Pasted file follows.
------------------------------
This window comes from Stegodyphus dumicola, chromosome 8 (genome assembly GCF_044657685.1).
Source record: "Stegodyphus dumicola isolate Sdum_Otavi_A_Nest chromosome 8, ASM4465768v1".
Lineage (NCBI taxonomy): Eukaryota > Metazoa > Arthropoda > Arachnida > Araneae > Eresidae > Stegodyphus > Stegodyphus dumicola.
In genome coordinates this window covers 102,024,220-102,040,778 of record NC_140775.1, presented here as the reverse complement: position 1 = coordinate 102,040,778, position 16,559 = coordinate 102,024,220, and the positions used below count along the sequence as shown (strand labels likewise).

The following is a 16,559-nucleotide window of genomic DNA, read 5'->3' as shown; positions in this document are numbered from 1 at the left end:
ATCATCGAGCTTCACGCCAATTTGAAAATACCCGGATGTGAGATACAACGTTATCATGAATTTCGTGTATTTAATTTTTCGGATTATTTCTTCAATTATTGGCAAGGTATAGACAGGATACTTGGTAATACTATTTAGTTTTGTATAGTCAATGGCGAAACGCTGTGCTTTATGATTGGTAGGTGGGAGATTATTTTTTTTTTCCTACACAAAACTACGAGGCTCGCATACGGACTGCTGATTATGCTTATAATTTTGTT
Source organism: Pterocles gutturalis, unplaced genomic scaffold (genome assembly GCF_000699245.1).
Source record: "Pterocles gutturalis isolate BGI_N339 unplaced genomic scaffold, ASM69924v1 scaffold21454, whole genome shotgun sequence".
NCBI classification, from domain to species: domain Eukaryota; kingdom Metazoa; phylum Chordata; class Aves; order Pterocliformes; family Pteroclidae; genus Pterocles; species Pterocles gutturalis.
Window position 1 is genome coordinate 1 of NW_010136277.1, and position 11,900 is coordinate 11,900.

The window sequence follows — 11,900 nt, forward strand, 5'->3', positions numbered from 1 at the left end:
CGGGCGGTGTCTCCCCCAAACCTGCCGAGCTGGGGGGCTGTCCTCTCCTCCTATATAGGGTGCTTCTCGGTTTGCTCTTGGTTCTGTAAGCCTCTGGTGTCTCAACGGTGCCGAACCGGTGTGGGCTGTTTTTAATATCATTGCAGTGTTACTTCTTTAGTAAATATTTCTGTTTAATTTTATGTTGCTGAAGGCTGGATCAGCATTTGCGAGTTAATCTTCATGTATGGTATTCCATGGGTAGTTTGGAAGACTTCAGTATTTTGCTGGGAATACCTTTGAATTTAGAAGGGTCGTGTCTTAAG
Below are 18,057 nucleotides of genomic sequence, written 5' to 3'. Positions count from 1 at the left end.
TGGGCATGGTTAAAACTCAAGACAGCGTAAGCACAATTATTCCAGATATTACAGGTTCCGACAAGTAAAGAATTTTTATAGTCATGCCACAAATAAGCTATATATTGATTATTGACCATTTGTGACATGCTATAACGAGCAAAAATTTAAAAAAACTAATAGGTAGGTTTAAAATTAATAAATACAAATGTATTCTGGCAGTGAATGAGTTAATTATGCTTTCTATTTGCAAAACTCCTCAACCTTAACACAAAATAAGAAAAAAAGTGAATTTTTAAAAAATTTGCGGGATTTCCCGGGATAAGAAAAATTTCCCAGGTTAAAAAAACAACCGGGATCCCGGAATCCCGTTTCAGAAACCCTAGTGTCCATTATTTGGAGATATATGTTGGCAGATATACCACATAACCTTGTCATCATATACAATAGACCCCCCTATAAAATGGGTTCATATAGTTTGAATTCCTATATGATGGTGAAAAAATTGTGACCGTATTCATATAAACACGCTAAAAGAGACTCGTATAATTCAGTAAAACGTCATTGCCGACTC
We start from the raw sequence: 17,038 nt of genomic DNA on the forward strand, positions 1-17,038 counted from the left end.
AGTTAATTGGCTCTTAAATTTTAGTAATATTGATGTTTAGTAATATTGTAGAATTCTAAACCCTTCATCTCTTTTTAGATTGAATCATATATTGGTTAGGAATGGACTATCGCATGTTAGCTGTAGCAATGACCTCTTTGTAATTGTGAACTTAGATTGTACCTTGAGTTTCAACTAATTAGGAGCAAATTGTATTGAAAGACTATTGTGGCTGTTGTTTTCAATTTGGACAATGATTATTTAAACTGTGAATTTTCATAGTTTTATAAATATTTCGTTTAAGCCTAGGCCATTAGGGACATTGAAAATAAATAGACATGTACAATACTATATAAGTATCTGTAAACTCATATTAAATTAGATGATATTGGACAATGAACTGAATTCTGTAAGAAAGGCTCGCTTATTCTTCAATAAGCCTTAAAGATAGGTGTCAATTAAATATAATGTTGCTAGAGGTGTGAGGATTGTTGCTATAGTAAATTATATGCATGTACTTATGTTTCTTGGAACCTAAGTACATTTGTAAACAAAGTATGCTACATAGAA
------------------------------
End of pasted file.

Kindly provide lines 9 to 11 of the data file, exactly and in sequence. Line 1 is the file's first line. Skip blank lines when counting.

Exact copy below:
NCBI classification, from domain to species: domain Eukaryota; kingdom Metazoa; phylum Chordata; class Aves; order Pterocliformes; family Pteroclidae; genus Pterocles; species Pterocles gutturalis.
Window position 1 is genome coordinate 1 of NW_010136277.1, and position 11,900 is coordinate 11,900.

The window sequence follows — 11,900 nt, forward strand, 5'->3', positions numbered from 1 at the left end: